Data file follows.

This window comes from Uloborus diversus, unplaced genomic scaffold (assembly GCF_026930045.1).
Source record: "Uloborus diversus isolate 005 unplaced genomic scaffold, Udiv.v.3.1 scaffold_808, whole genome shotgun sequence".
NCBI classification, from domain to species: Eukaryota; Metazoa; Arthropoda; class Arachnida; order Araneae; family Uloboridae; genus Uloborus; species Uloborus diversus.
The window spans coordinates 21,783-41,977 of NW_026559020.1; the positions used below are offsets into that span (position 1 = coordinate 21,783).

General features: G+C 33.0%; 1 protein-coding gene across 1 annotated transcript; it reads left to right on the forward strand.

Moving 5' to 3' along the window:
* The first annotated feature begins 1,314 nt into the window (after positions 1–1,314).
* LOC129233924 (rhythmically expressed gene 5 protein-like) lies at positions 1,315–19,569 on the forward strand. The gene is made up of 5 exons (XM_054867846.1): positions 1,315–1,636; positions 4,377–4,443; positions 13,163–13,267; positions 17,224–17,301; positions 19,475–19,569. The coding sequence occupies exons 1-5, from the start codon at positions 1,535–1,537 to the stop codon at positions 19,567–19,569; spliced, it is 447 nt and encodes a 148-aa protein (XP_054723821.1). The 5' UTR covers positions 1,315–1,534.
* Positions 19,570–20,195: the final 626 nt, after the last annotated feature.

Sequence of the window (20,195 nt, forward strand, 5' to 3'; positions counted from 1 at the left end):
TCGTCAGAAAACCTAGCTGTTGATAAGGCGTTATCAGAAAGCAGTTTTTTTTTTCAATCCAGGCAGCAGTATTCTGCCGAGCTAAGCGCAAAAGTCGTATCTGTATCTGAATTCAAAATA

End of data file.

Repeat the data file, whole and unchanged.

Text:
This window comes from Uloborus diversus, unplaced genomic scaffold (assembly GCF_026930045.1).
Source record: "Uloborus diversus isolate 005 unplaced genomic scaffold, Udiv.v.3.1 scaffold_808, whole genome shotgun sequence".
NCBI classification, from domain to species: Eukaryota; Metazoa; Arthropoda; class Arachnida; order Araneae; family Uloboridae; genus Uloborus; species Uloborus diversus.
The window spans coordinates 21,783-41,977 of NW_026559020.1; the positions used below are offsets into that span (position 1 = coordinate 21,783).

General features: G+C 33.0%; 1 protein-coding gene across 1 annotated transcript; it reads left to right on the forward strand.

Moving 5' to 3' along the window:
* The first annotated feature begins 1,314 nt into the window (after positions 1–1,314).
* LOC129233924 (rhythmically expressed gene 5 protein-like) lies at positions 1,315–19,569 on the forward strand. The gene is made up of 5 exons (XM_054867846.1): positions 1,315–1,636; positions 4,377–4,443; positions 13,163–13,267; positions 17,224–17,301; positions 19,475–19,569. The coding sequence occupies exons 1-5, from the start codon at positions 1,535–1,537 to the stop codon at positions 19,567–19,569; spliced, it is 447 nt and encodes a 148-aa protein (XP_054723821.1). The 5' UTR covers positions 1,315–1,534.
* Positions 19,570–20,195: the final 626 nt, after the last annotated feature.

Sequence of the window (20,195 nt, forward strand, 5' to 3'; positions counted from 1 at the left end):
TCGTCAGAAAACCTAGCTGTTGATAAGGCGTTATCAGAAAGCAGTTTTTTTTTTCAATCCAGGCAGCAGTATTCTGCCGAGCTAAGCGCAAAAGTCGTATCTGTATCTGAATTCAAAATA